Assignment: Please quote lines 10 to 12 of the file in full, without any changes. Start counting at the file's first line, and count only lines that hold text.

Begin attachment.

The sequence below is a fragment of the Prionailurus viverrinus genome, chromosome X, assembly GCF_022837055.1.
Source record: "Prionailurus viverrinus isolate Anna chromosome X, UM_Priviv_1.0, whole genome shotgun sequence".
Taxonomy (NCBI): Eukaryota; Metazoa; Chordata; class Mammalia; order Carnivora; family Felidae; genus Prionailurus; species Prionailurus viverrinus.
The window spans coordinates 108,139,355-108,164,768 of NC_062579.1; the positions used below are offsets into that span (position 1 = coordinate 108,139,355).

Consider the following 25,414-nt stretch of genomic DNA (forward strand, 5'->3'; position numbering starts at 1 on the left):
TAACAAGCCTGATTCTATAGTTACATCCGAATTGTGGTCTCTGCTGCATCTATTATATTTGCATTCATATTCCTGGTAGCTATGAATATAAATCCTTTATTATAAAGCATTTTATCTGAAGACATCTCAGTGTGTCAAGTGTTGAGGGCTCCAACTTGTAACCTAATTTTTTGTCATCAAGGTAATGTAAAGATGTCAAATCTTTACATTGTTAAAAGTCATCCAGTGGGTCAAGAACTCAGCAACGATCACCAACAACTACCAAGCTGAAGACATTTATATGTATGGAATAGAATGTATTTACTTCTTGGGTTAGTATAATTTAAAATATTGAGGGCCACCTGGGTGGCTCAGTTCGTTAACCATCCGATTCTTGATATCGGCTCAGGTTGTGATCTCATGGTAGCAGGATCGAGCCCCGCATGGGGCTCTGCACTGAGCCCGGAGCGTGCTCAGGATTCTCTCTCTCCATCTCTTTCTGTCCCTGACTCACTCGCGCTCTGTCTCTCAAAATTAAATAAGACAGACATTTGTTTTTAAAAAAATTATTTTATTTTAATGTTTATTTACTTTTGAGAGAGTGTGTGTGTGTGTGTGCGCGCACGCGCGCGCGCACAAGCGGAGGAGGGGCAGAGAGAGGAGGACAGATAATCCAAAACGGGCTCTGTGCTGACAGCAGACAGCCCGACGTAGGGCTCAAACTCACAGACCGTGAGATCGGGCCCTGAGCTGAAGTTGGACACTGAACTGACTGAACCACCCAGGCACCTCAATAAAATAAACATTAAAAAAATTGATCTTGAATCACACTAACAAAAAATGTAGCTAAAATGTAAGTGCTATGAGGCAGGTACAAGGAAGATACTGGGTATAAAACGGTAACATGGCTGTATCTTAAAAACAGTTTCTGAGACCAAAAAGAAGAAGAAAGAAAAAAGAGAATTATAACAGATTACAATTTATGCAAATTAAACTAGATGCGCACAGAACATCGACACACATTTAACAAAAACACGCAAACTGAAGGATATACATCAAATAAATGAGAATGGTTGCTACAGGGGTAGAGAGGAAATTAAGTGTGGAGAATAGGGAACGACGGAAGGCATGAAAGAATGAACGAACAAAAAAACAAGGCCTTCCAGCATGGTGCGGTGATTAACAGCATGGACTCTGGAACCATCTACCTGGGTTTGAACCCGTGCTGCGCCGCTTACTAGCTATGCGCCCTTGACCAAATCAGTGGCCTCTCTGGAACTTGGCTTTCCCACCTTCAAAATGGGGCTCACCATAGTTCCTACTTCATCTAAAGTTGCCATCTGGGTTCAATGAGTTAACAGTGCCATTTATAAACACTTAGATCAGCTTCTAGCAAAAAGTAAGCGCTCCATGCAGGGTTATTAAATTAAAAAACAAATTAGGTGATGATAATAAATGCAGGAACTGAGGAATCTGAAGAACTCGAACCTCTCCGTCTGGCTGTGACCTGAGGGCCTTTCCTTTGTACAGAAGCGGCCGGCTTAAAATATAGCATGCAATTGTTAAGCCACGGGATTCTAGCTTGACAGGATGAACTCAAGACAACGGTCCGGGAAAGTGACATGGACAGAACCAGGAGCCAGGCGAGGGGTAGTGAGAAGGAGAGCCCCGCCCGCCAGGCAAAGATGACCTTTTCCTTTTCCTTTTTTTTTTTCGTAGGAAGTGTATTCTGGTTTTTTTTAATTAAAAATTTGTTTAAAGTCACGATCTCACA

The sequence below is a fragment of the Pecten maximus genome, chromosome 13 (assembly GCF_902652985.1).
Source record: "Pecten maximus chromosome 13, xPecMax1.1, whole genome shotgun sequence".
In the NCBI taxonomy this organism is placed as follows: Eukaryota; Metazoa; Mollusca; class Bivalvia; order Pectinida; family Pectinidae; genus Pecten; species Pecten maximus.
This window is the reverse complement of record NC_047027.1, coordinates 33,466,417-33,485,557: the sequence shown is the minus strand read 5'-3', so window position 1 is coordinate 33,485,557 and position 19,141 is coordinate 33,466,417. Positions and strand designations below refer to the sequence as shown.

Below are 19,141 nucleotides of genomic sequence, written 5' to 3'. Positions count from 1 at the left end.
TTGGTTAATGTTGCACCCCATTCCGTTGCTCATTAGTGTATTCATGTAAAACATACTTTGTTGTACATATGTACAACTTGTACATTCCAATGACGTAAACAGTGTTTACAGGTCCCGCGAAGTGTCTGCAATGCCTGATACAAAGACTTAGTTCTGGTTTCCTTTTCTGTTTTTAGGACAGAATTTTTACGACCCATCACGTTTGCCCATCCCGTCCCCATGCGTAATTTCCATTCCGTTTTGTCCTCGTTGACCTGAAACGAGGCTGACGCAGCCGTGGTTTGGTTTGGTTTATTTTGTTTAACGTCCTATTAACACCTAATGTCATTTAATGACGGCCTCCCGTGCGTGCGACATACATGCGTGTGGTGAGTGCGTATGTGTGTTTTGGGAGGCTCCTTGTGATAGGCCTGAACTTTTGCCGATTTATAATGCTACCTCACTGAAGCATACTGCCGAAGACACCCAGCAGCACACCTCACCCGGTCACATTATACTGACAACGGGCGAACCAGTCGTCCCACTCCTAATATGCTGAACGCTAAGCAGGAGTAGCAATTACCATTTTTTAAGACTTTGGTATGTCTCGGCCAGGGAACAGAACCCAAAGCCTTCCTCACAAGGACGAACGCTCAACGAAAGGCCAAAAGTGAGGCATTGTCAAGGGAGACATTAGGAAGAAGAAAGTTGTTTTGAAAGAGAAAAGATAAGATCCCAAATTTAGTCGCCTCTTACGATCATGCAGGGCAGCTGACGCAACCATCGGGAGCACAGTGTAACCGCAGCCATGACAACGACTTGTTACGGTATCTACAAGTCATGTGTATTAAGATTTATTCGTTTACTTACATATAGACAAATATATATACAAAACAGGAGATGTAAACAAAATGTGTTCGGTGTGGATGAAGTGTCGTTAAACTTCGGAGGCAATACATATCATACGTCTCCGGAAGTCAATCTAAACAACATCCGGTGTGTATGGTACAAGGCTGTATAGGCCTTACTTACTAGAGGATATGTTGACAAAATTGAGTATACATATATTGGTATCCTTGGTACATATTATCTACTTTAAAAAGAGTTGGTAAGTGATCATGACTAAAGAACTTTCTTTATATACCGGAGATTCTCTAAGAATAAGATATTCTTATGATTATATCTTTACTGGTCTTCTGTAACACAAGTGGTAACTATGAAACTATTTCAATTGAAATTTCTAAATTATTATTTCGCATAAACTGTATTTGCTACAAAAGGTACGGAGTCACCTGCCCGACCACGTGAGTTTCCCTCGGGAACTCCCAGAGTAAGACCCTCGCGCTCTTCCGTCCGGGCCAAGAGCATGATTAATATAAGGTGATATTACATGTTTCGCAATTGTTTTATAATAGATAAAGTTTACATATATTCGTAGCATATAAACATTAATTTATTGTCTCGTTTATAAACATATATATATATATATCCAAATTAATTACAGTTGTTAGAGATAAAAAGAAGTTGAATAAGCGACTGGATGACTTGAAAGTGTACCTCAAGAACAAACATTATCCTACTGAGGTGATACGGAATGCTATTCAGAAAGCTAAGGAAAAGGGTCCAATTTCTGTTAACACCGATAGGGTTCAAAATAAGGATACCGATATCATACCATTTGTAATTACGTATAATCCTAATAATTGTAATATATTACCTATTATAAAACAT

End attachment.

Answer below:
This window is the reverse complement of record NC_047027.1, coordinates 33,466,417-33,485,557: the sequence shown is the minus strand read 5'-3', so window position 1 is coordinate 33,485,557 and position 19,141 is coordinate 33,466,417. Positions and strand designations below refer to the sequence as shown.

Below are 19,141 nucleotides of genomic sequence, written 5' to 3'. Positions count from 1 at the left end.
TTGGTTAATGTTGCACCCCATTCCGTTGCTCATTAGTGTATTCATGTAAAACATACTTTGTTGTACATATGTACAACTTGTACATTCCAATGACGTAAACAGTGTTTACAGGTCCCGCGAAGTGTCTGCAATGCCTGATACAAAGACTTAGTTCTGGTTTCCTTTTCTGTTTTTAGGACAGAATTTTTACGACCCATCACGTTTGCCCATCCCGTCCCCATGCGTAATTTCCATTCCGTTTTGTCCTCGTTGACCTGAAACGAGGCTGACGCAGCCGTGGTTTGGTTTGGTTTATTTTGTTTAACGTCCTATTAACACCTAATGTCATTTAATGACGGCCTCCCGTGCGTGCGACATACATGCGTGTGGTGAGTGCGTATGTGTGTTTTGGGAGGCTCCTTGTGATAGGCCTGAACTTTTGCCGATTTATAATGCTACCTCACTGAAGCATACTGCCGAAGACACCCAGCAGCACACCTCACCCGGTCACATTATACTGACAACGGGCGAACCAGTCGTCCCACTCCTAATATGCTGAACGCTAAGCAGGAGTAGCAATTACCATTTTTTAAGACTTTGGTATGTCTCGGCCAGGGAACAGAACCCAAAGCCTTCCTCACAAGGACGAACGCTCAACGAAAGGCCAAAAGTGAGGCATTGTCAAGGGAGACATTAGGAAGAAGAAAGTTGTTTTGAAAGAGAAAAGATAAGATCCCAAATTTAGTCGCCTCTTACGATCATGCAGGGCAGCTGACGCAACCATCGGGAGCACAGTGTAACCGCAGCCATGACAACGACTTGTTACGGTATCTACAAGTCATGTGTATTAAGATTTATTCGTTTACTTACATATAGACAAATATATATACAAAACAGGAGATGTAAACAAAATGTGTTCGGTGTGGATGAAGTGTCGTTAAACTTCGGAGGCAATACATATCATACGTCTCCGGAAGTCAATCTAAACAACATCCGGTGTGTATGGTACAAGGCTGTATAGGCCTTACTTACTAGAGGATATGTTGACAAAATTGAGTATACATATATTGGTATCCTTGGTACATATTATCTACTTTAAAAAGAGTTGGTAAGTGATCATGACTAAAGAACTTTCTTTATATACCGGAGATTCTCTAAGAATAAGATATTCTTATGATTATATCTTTACTGGTCTTCTGTAACACAAGTGGTAACTATGAAACTATTTCAATTGAAATTTCTAAATTATTATTTCGCATAAACTGTATTTGCTACAAAAGGTACGGAGTCACCTGCCCGACCACGTGAGTTTCCCTCGGGAACTCCCAGAGTAAGACCCTCGCGCTCTTCCGTCCGGGCCAAGAGCATGATTAATATAAGGTGATATTACATGTTTCGCAATTGTTTTATAATAGATAAAGTTTACATATATTCGTAGCATATAAACATTAATTTATTGTCTCGTTTATAAACATATATATATATATATCCAAATTAATTACAGTTGTTAGAGATAAAAAGAAGTTGAATAAGCGACTGGATGACTTGAAAGTGTACCTCAAGAACAAACATTATCCTACTGAGGTGATACGGAATGCTATTCAGAAAGCTAAGGAAAAGGGTCCAATTTCTGTTAACACCGATAGGGTTCAAAATAAGGATACCGATATCATACCATTTGTAATTACGTATAATCCTAATAATTGTAATATATTACCTATTATAAAACAT